/ Money

Update: it’s time to future-proof pensions

Pensions savings

What should be done to ensure pensions really do support a comfortable retirement?

I have given evidence to the Work and Pensions Select Committee as part of its inquiry on the pension freedoms. Drawing on Which? research and insight looking at the impact of the reforms, I’ll be making the case for greater safeguards for consumers who haven’t engaged with their pensions, improved services to help consumers make informed choices and the need for better value pension products.

Pension problems

For too long the complexity of pensions, high (and often opaque) fees and charges and low engagement levels across the sector have meant that people are often not financially prepared for a comfortable retirement.

We know that while the pension freedoms have given savers more control over how they access their pension, but more choice can also mean greater risk for individuals. The sheer scale of potential harm that consumers face if they make a bad retirement decision or fall victim to a pension scam underlines the urgency of the problem.

That’s why we are launching our new pensions campaign. We want the government and regulator to ensure we have a system that gives savers the right tools, products and information to help them make the right decisions for their retirement.

The pensions dashboard

The government has already committed to the delivery of the pensions dashboard, but it remains unclear exactly how we are going to get there by the 2019 deadline while making sure it works for savers.

A fully functioning dashboard needs to provide consumers with transparent, consistent information about all of their pension pots in one place. Savers should be able to see charges, projections of values, services offered and benefits associated with each pension pot to help them make informed decisions and comparisons.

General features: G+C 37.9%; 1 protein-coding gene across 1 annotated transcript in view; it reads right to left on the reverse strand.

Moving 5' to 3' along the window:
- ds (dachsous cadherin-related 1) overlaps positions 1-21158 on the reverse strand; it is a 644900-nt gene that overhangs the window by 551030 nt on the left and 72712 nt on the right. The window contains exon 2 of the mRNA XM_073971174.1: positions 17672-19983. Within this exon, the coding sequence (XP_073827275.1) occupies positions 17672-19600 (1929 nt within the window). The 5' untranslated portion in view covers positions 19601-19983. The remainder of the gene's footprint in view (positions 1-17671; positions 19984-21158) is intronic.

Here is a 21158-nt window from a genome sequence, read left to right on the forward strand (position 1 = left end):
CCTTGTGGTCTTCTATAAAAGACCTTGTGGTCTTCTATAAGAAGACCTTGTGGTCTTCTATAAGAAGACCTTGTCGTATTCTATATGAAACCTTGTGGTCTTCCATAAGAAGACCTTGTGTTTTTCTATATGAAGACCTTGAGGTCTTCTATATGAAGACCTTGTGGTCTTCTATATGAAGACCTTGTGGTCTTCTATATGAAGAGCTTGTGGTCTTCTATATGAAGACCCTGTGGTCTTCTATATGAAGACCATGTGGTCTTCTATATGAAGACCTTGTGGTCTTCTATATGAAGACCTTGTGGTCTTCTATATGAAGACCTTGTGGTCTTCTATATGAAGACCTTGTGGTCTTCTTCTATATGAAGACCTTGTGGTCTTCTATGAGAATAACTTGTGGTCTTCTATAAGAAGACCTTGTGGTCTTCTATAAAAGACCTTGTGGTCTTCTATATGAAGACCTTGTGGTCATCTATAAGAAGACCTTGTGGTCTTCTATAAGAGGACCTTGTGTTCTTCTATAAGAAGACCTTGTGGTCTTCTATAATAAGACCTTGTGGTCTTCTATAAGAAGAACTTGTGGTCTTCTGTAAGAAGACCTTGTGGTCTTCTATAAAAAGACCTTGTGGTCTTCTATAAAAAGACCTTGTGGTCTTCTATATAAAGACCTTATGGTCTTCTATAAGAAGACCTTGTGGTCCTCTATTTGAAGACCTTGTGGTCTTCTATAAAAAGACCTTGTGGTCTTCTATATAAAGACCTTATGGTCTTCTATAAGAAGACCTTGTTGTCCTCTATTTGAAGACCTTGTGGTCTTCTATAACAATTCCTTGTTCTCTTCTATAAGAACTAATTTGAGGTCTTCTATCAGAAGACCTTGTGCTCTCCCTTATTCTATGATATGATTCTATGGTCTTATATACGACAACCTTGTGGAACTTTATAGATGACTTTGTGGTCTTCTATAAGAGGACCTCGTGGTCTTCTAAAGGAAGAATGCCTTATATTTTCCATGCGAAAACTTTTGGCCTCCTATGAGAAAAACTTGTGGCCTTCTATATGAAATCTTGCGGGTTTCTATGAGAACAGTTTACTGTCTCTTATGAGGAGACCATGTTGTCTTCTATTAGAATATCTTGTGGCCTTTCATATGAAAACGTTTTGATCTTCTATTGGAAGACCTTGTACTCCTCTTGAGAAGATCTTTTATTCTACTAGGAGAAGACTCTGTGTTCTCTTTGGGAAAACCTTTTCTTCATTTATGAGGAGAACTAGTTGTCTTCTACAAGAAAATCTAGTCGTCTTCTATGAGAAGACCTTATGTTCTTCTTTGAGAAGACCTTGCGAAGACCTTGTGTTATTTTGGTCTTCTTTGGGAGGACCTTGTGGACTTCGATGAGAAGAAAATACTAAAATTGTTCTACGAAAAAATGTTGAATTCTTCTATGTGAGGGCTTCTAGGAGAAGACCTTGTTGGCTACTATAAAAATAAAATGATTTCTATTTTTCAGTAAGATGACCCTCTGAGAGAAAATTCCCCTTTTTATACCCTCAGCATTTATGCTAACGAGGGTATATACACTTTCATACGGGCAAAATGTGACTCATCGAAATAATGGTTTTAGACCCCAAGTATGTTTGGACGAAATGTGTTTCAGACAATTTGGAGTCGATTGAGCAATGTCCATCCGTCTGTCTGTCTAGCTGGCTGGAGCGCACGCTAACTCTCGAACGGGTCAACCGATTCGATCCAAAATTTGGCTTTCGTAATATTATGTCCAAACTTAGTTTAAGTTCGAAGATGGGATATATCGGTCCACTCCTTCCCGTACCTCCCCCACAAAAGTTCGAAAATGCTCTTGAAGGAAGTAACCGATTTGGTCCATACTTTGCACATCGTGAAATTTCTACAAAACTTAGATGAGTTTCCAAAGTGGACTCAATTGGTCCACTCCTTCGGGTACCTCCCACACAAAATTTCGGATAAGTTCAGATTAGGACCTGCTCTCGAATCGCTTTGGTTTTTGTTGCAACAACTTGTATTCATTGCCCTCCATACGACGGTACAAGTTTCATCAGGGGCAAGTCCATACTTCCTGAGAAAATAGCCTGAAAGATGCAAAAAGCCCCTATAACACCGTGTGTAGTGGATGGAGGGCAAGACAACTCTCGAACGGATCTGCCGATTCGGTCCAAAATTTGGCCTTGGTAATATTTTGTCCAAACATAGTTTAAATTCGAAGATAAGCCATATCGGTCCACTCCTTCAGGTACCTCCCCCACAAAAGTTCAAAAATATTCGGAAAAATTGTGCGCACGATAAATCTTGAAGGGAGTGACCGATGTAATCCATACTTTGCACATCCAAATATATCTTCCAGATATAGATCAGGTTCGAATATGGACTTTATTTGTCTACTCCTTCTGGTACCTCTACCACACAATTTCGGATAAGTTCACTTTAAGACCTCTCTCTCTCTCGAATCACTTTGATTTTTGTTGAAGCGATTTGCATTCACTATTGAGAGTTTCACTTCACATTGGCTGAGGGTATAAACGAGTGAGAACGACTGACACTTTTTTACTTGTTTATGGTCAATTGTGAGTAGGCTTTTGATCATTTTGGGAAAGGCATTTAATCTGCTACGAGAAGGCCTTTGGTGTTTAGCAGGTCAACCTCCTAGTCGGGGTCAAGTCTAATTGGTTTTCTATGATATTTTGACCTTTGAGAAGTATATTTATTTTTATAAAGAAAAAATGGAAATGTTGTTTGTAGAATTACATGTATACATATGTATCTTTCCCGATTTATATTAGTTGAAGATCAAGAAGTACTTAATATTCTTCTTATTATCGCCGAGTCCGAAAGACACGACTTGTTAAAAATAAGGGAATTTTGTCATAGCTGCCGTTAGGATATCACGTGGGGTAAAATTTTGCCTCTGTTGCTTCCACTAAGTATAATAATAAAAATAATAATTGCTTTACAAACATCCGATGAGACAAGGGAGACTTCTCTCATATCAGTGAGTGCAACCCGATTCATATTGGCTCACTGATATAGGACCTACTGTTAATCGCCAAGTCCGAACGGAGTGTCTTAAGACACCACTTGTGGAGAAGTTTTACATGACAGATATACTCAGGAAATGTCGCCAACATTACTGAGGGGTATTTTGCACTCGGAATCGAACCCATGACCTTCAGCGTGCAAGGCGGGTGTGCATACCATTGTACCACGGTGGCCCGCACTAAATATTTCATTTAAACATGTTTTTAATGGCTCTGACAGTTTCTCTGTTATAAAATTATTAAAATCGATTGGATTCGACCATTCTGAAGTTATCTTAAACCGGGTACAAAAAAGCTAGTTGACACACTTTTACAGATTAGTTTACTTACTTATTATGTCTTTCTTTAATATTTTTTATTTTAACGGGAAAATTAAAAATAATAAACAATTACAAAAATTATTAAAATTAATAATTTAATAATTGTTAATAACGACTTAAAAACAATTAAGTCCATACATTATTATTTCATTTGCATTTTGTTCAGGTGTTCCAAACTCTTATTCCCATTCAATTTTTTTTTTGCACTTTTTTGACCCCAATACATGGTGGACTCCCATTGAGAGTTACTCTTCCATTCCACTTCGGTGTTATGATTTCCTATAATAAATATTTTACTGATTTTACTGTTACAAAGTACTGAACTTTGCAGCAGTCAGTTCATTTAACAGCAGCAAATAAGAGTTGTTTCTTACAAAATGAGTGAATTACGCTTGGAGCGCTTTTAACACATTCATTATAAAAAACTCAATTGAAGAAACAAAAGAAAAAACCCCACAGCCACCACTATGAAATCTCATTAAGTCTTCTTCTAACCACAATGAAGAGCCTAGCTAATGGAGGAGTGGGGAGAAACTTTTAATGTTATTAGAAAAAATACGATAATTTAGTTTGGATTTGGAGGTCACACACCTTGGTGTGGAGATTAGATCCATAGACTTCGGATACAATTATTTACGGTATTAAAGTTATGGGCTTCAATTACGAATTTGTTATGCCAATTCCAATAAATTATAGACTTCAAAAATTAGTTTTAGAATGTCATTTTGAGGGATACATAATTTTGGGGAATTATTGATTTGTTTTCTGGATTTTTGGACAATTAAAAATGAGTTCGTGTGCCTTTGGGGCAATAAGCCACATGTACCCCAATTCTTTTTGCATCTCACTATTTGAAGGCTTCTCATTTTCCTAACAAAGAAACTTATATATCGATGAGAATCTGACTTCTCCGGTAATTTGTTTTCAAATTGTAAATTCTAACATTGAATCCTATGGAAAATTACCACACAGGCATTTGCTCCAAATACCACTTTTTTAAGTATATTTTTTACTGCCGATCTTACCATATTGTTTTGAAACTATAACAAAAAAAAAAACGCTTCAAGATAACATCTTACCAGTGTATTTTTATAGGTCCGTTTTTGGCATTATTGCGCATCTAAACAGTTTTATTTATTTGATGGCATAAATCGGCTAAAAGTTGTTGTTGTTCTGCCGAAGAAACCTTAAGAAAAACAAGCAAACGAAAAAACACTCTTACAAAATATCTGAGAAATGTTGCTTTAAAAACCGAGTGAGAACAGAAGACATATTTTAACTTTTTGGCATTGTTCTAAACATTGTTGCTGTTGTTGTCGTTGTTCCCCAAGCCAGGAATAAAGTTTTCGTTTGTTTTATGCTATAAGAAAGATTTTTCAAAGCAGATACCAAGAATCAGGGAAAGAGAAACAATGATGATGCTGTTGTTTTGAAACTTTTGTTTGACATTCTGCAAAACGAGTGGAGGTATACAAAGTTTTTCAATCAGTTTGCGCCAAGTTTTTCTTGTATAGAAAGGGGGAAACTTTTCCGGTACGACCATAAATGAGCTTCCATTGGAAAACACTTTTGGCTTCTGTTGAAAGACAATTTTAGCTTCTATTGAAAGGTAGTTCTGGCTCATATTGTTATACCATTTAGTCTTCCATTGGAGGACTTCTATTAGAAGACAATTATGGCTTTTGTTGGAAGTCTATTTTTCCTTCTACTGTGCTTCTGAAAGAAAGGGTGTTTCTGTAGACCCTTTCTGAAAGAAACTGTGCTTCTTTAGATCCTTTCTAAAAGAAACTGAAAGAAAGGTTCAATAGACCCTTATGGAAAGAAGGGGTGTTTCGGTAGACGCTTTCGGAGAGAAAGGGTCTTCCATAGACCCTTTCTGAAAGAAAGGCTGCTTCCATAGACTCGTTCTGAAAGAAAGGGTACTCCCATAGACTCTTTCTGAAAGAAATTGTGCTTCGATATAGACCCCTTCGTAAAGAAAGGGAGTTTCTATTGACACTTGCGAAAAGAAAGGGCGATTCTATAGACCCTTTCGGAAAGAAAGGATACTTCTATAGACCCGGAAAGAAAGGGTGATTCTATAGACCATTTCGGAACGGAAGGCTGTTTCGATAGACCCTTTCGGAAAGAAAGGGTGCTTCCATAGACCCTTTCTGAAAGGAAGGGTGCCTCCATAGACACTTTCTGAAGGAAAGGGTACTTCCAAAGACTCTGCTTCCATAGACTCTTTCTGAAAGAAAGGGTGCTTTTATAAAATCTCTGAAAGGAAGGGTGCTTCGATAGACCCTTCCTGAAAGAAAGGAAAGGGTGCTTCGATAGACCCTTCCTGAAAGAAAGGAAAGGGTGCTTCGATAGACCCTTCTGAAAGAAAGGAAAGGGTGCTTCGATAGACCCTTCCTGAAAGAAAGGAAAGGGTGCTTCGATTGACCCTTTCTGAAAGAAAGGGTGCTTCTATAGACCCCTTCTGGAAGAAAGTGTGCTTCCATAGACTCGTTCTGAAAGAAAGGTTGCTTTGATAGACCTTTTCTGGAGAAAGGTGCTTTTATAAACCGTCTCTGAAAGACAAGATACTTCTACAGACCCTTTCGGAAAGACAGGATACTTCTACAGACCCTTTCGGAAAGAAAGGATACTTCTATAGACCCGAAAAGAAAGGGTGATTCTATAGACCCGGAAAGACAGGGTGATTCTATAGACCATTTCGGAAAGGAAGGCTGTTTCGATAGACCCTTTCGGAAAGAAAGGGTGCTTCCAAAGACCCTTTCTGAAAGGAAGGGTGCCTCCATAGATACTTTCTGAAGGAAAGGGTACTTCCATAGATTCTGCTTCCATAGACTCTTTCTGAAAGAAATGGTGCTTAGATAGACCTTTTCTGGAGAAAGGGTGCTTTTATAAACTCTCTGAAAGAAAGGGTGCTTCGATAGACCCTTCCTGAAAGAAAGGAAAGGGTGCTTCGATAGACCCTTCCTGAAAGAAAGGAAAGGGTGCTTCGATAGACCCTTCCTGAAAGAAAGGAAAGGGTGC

If the average consumer is expected to have 11 pension pots in their lifetime, a dashboard is only useful if all 11 are visible via the dashboard. The government needs to mandate participation of all pension schemes and recommend that the Financial Conduct Authority consults on regulating pensions dashboard providers.

Better products

However, getting the right outcomes for savers is not just about the pensions dashboard. As well as help when planning for the future, savers need to have access to better products when it comes to making those key decisions at retirement.

Part of the FCA’s review of retirement outcomes is looking at the costs and charges associated with income drawdown products. That’s why we want the FCA to introduce measures to protect savers when they take money out of their pension this way.

In a sector that already suffers from low engagement and trust, it is especially important that we address these high fees now, particularly for those who have not made an active choice in the matter. That’s why we want the FCA to introduce better safeguards for disengaged consumers at the point of retirement.

Update: 21 November 2017

Ahead of the Autumn Budget (22 November), we have called on the Chancellor Philip Hammond to set out a clear timetable for the delivery of the new pension dashboard by 2019.

How do you feel about your pension? Do you have all the information you need to save for a comfortable retirement?

Comments
Tracey T says:
3 November 2017

The company I work for changed its pension a few years ago – safe to say it was a good pension .
the pension pot I had built up over 20 years was good – I have another 20 years to work and in spite of paying nearly twice as much into it now – I will not build up as much pension as I had in my first one

Michael Whittaker says:
3 November 2017

I think that it is disgraceful that people are not allowed, without a substantial tax penalty, to amass a person pot of over £1million. Although £1m is a large sum it will not generate a large income in retirement. Surely the Government should be encouraging us all to save into a pension to save retirees having to rely on the state. I am personally unaffected by this problem as my pension pot was already in place before the Government changed the rules. Best wishes Michael W

Oh, Michael, you must be so upset that the millions of UK workers cannot save more than a million pounds into their pensions. But wait you have managed in your outrage to a small gloat that you, in fact, did manage to before the rules changed. Luck, luck you hurrah, I think anyone who can save over a million in their pension, is in a very small minority and will not be suffering hardship in retirement if they are stopped from putting in more than a million.